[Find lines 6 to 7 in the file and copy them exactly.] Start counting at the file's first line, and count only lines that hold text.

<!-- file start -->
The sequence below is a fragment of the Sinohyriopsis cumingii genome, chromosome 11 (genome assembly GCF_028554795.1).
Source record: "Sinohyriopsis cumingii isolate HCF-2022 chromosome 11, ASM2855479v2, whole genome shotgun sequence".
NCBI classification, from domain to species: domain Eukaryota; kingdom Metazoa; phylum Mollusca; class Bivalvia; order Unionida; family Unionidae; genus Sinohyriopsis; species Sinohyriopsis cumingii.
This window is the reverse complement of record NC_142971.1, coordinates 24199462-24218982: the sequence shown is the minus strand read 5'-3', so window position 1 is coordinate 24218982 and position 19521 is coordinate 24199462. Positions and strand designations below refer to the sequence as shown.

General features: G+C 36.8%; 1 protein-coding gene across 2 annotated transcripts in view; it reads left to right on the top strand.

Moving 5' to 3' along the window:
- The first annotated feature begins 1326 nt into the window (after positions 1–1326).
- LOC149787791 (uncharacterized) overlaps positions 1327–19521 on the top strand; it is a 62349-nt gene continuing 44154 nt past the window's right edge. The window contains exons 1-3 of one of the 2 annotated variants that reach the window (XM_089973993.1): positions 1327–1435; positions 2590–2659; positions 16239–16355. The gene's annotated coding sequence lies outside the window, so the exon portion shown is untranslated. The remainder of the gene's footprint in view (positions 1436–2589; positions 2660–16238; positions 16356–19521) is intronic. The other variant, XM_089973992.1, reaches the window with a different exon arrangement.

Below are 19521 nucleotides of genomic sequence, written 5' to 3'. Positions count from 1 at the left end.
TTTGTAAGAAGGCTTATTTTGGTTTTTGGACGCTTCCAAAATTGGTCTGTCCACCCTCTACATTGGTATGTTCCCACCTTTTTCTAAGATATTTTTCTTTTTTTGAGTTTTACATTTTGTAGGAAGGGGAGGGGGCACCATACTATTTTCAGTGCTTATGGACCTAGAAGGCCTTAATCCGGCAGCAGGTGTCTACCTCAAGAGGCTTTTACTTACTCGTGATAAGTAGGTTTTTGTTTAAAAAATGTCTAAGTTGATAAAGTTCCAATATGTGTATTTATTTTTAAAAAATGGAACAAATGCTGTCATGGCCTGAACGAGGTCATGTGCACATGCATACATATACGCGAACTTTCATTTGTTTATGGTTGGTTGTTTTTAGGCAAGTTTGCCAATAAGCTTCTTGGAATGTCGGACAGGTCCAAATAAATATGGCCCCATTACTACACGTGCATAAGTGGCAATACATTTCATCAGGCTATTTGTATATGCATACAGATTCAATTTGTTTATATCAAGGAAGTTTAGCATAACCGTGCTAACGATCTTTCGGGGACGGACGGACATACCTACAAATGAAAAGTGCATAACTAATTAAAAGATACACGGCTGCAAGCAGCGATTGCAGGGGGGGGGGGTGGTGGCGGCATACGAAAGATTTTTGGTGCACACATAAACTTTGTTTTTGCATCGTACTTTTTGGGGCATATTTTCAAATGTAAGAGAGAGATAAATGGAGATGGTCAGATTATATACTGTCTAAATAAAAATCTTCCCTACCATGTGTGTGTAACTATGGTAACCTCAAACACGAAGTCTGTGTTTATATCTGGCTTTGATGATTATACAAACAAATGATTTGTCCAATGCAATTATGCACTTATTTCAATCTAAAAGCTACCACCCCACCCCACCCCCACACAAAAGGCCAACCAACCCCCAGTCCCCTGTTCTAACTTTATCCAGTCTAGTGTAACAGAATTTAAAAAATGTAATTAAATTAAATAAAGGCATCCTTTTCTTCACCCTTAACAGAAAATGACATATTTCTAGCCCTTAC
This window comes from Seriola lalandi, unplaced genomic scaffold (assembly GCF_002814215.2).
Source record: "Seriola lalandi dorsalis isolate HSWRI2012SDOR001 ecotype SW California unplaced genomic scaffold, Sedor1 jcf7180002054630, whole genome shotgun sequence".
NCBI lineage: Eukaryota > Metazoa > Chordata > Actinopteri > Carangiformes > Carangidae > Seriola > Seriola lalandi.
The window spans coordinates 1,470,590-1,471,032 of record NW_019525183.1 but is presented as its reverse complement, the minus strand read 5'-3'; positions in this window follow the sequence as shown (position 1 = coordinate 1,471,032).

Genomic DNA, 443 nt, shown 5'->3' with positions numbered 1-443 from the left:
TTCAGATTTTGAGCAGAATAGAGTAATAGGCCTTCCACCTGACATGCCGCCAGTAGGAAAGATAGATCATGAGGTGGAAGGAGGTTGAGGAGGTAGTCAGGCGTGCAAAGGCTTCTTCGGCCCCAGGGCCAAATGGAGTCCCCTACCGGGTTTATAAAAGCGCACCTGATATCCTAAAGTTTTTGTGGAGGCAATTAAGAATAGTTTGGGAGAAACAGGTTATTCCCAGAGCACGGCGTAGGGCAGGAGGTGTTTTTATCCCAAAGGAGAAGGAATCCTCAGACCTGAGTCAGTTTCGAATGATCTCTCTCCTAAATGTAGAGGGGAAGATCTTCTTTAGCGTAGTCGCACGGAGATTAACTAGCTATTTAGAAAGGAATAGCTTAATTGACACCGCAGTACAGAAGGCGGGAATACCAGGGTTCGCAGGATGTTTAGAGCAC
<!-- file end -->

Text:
Moving 5' to 3' along the window:
- The first annotated feature begins 1326 nt into the window (after positions 1–1326).